The museum could also benefit from an official website or a more updated Facebook page. Multiple websites show conflicting opening hours for the museum, and no website lists an exact address for the museum, making it difficult for a tourist to find. 

‘House of Independence’

Doorway of the House of Independence and bust of Ibrahim Rugova. Photo: Kylie Henry.

Hours: Monday - Saturday, 10:00 - 17:00

Address: Enver Zymberi street, (next to Tiffany restaurant)

Tucked next to Tiffany restaurant is the hidden gem of Prishtina’s museums, the House of Independence. Although Google Maps warns visitors that the museum is permanently closed, it is open for visitors. 

The guide does not speak much English but is happy to show visitors around and point out important photos. In contrast to the National Museum, the House of Independence is full of photos and written descriptions in both Albanian and English. 

The House of Independence fills in the informational gaps of the National Museum. An exhibit in the first room tracks the development of Kosovo from 300 BC to today.

Display cases in the first room at the House of Independence. Photo: Kylie Henry.

The rest of the museum is devoted to the independence movement, war, and the role of the LDK. It walks visitors through the oppression of Albanians, the independence movement, the peace movement and the war in Kosovo. 

One jarring display explains how Albanian soldiers in the Yugoslav army were returned to their families in sealed caskets, reportedly as ‘suicide cases,’ but opening the caskets revealed they had bullets in their backs. Photos and witness testimony such as this make the war more tangible and heartbreaking.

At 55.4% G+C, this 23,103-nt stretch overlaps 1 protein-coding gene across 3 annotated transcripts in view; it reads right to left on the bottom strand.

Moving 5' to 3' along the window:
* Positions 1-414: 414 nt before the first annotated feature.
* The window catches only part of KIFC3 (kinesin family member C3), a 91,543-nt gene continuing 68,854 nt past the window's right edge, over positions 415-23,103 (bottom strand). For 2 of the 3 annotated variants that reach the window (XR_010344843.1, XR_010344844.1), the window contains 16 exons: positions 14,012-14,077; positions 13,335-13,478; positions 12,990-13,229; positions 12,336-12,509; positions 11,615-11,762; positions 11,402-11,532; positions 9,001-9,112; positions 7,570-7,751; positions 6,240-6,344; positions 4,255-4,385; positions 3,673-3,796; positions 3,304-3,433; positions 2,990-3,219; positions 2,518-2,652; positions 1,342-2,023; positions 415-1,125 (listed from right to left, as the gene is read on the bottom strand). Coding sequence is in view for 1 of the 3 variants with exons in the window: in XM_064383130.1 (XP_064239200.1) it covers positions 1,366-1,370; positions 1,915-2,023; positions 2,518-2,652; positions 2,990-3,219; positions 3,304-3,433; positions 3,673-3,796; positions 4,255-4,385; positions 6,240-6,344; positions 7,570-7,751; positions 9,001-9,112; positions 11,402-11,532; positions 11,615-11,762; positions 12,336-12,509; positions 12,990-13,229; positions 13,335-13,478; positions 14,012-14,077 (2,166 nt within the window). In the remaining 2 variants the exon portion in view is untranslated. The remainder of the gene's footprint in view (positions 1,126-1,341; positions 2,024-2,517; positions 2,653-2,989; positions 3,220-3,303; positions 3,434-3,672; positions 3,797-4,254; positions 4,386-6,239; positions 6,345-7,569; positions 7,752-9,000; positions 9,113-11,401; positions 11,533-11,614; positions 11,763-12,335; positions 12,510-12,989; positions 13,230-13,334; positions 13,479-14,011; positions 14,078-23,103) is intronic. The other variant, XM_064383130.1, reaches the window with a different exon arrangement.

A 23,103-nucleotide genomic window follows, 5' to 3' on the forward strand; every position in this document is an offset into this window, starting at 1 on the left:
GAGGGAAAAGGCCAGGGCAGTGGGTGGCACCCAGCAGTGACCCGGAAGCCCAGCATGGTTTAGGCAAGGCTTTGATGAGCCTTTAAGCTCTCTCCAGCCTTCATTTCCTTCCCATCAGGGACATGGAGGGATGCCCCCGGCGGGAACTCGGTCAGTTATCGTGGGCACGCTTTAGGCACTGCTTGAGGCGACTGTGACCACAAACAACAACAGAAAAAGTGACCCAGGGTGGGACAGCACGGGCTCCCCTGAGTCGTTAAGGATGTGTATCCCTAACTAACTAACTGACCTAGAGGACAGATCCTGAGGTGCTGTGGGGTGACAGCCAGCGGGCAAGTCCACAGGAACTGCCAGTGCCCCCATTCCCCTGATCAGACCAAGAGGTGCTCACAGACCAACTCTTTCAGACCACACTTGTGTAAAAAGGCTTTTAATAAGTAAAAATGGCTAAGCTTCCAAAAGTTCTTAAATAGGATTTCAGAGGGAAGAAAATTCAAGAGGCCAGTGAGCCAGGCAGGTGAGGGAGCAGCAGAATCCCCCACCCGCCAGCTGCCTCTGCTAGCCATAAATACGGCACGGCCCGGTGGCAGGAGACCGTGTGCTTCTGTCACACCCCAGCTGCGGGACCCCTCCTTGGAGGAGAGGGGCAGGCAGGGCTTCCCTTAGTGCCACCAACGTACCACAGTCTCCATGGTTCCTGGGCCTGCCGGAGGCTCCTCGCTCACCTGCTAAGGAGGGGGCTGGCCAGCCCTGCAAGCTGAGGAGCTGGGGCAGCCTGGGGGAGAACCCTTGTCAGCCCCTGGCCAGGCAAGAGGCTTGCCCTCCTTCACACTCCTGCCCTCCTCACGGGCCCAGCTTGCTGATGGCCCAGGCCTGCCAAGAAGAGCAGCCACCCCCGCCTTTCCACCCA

Adjacent rooms also detail the post-war period, including the UNMIK administration, independence, elections, and international involvement.

Display at the House of Independence. Photo: Kylie Henry.

The house was home to the Kosovo Writers’ Association and the Democratic League of Kosovo, LDK. Ibrahim Rugova, the former leader of LDK (1989 - 2006) and President of Kosovo (1929 - 2006), had his office inside. Serb forces burned the house in March 1999. Photos of the complete destruction of the house are displayed in the museum. 

After the war, the house was rebuilt and reopened as a museum. Rugova dedicated the building to the House of Independence Museum in 2005.

The museum seems to lack many physical artefacts, as the empty display boxes show,  but pictures and descriptions convey stories of the war. Some of the empty display boxes found in the museum could be filled with donated items from survivors of the war. 

The House of Independence should also publish its hours and address to increase the number of visitors. The first step would be correcting the google maps announcement that says the museum is permanently closed.  

The museum is all located on one floor, however, there are three steps leading to the courtyard. Replacing these with a short ramp would make the museum accessible for visitors of all physical abilities. 

Overall, for tourists or locals looking to gain a better understanding of the history of Kosovo, the House of Independence provides the most comprehensive and memorable display. 

Kylie Henry is a U.S. Fulbright student living in Prishtina, Kosovo. She is currently an intern at Prishtina Insight and an English teacher at the American Advising Center. She graduated from George Washington University with a Bachelor's degree in International Affairs in May 2022.